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Fabric canopy helps cantina practice sustainability

Awnings & Canopies, Fabric Structures | July 15, 2009 | By:

The new Sante Fe Opera cantina observes sustainable conventions and leaves the patrons fed and dry.

I love sitting underneath the canopy at the Cantina on a rainy day,” says architect Hugh Hardy, principal of H3 Hardy Collaboration Architecture, designer of the new Sante Fe Opera dining facility in the New Mexico desert. “You can watch the rain course over the fabric roof and not get wet as a thunderstorm sweeps through the area. It’s very elemental, and the connection with the extraordinary landscape very direct.”

In addition to the experiential pleasure that Hardy and all patrons of the dining facility may get, they can take comfort from the fact that the rainwater hitting the fabric roof is collected underneath the patio and adjoining kitchen in a 45,480 liter cistern for redistribution later to irrigate the landscaped grounds. Two low points in the middle of the fabric structure serve as collection points that funnel the water to the cistern. Water, and its use, is of particular concern in the Santa Fe valley with very strict regulations regarding the control of rainwater runoff from a building.

Design of the tensile fabric roof of the cantina, as well as the main stage canopy nearby is by FTL Design Engineering Studio. In addition to the ridge and valley form of the cantina roof, fabric is brought down slightly on the sides to shield diners from the winds that blow through the valley. “In a dry, hot climate such as Santa Fe,” says FTL senior principal Nicholas Goldsmith, “our approach for the tensile structure was to develop a sun shade that would attach to the cantina building and create a warm luminous glow, eliminating the need for artificial interior lighting. The relatively low profile of the roof structure reflects the climate considerations by expressing the governing wind criteria over any snow loading.”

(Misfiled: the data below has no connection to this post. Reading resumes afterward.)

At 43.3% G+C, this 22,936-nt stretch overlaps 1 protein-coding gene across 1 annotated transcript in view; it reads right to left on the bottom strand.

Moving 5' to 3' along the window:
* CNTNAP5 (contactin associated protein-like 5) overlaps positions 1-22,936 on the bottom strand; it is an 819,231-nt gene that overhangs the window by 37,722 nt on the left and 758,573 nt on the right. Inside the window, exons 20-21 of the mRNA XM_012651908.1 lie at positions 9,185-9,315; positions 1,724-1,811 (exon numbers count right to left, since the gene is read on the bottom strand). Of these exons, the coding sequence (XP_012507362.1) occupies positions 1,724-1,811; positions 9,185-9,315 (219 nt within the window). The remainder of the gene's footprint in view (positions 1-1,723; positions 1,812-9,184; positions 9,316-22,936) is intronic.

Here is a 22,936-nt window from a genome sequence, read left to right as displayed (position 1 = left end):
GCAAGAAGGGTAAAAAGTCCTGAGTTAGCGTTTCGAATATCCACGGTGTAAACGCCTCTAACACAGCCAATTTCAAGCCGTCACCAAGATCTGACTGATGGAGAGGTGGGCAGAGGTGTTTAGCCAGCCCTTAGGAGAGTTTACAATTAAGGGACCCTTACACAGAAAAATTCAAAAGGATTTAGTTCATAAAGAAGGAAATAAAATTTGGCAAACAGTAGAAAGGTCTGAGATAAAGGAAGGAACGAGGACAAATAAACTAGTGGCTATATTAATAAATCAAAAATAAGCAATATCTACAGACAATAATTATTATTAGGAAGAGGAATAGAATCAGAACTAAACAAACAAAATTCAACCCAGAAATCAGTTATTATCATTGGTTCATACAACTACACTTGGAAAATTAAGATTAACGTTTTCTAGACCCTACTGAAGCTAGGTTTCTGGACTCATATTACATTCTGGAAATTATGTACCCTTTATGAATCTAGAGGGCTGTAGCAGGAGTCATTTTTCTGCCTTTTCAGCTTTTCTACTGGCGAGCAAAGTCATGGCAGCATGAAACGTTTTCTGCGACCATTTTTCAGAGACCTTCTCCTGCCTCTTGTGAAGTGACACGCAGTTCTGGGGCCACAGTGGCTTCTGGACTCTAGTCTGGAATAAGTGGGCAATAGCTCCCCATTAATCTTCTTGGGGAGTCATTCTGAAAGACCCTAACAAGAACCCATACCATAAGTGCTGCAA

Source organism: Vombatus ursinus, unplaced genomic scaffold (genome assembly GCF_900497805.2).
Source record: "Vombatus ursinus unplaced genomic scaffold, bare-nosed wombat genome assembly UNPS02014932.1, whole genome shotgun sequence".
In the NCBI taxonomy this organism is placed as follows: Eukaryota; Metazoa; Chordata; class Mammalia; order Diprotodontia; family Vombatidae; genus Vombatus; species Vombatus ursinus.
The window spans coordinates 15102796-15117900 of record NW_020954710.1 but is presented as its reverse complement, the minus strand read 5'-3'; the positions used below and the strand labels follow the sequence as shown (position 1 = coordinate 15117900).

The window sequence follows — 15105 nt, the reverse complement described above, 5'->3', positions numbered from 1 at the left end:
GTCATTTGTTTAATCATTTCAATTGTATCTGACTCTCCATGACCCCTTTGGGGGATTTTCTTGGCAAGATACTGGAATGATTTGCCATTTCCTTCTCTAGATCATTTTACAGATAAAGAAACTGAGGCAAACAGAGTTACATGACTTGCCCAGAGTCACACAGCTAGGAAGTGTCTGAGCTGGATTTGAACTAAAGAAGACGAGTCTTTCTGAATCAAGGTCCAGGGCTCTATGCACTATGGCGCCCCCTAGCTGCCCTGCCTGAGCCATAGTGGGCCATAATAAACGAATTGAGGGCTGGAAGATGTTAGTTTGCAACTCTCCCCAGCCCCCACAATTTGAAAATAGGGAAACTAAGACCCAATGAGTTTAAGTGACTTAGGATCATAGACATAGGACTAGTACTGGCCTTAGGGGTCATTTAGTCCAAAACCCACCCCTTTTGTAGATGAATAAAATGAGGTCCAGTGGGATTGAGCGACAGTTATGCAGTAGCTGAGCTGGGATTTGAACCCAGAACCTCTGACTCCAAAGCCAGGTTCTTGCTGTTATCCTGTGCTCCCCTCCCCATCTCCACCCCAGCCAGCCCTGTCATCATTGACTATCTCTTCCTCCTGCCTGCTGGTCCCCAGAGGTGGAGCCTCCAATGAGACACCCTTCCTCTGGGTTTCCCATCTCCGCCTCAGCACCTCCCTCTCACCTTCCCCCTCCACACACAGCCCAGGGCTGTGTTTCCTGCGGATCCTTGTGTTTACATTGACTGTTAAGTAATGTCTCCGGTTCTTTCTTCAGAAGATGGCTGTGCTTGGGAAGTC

The tensile structure design is integrated with the new Cantina building and supported on one side by the special truss columns and building structure, and on the other side by post and cables — opening to eastern views of the Sangre de Cristo Mountains and the Jemez Mountains to the west.

It seems appropriate that the cantina roof be made from fabric. Until last year the stage crew, with great agony, at the beginning of the season used to put up a rental circus tent for dining, and then take it down at the end. The tent not only was badly ventilated and excessively hot, it required substantial labor and time — time and money better spent on the main productions throughout the summer-only festival season. “The tent was suffocating inside and strangely noisy,” says Hardy. The new permanent cantina, although not inexpensive, freed up the troupe’s resources and stage crew for more immediate needs and maintains the festive atmosphere of the rental tents and resort-like character of the ranch.

Last year, the project won an Award of Excellence for the International Achievement Awards administered by the Industrial Fabrics Association International. “The beautiful new Cantina and its tensile structure are very well received — everyone at the Opera has loved it,” says Goldsmith. “The Cantina is the great gathering place for the entire company.”

This column facilitated by the Lightweight Structures Association. The purpose of LSA is to promote the use and growth of lightweight structures and to represent the interests and concerns of the lightweight structures industry in the Americas.

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